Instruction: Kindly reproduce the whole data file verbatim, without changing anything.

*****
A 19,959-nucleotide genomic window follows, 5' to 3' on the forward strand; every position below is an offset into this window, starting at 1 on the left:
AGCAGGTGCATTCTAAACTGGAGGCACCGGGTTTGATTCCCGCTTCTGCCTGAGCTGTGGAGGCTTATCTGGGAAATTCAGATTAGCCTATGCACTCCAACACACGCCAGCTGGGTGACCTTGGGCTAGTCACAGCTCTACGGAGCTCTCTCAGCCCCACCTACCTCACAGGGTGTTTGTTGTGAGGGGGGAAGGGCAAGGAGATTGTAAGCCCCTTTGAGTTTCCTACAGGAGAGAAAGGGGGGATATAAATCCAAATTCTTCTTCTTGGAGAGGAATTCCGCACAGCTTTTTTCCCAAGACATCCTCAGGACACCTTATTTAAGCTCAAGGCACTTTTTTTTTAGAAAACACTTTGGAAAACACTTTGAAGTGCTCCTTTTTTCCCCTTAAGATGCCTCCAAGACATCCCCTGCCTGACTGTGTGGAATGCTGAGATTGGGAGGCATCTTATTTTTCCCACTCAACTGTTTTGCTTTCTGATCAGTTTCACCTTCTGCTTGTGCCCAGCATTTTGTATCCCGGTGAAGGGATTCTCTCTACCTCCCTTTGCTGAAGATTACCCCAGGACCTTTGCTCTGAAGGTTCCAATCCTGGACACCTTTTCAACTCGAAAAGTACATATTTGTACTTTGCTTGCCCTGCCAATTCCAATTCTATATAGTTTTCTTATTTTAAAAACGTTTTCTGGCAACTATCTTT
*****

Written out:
A 19,959-nucleotide genomic window follows, 5' to 3' on the forward strand; every position below is an offset into this window, starting at 1 on the left:
AGCAGGTGCATTCTAAACTGGAGGCACCGGGTTTGATTCCCGCTTCTGCCTGAGCTGTGGAGGCTTATCTGGGAAATTCAGATTAGCCTATGCACTCCAACACACGCCAGCTGGGTGACCTTGGGCTAGTCACAGCTCTACGGAGCTCTCTCAGCCCCACCTACCTCACAGGGTGTTTGTTGTGAGGGGGGAAGGGCAAGGAGATTGTAAGCCCCTTTGAGTTTCCTACAGGAGAGAAAGGGGGGATATAAATCCAAATTCTTCTTCTTGGAGAGGAATTCCGCACAGCTTTTTTCCCAAGACATCCTCAGGACACCTTATTTAAGCTCAAGGCACTTTTTTTTTAGAAAACACTTTGGAAAACACTTTGAAGTGCTCCTTTTTTCCCCTTAAGATGCCTCCAAGACATCCCCTGCCTGACTGTGTGGAATGCTGAGATTGGGAGGCATCTTATTTTTCCCACTCAACTGTTTTGCTTTCTGATCAGTTTCACCTTCTGCTTGTGCCCAGCATTTTGTATCCCGGTGAAGGGATTCTCTCTACCTCCCTTTGCTGAAGATTACCCCAGGACCTTTGCTCTGAAGGTTCCAATCCTGGACACCTTTTCAACTCGAAAAGTACATATTTGTACTTTGCTTGCCCTGCCAATTCCAATTCTATATAGTTTTCTTATTTTAAAAACGTTTTCTGGCAACTATCTTT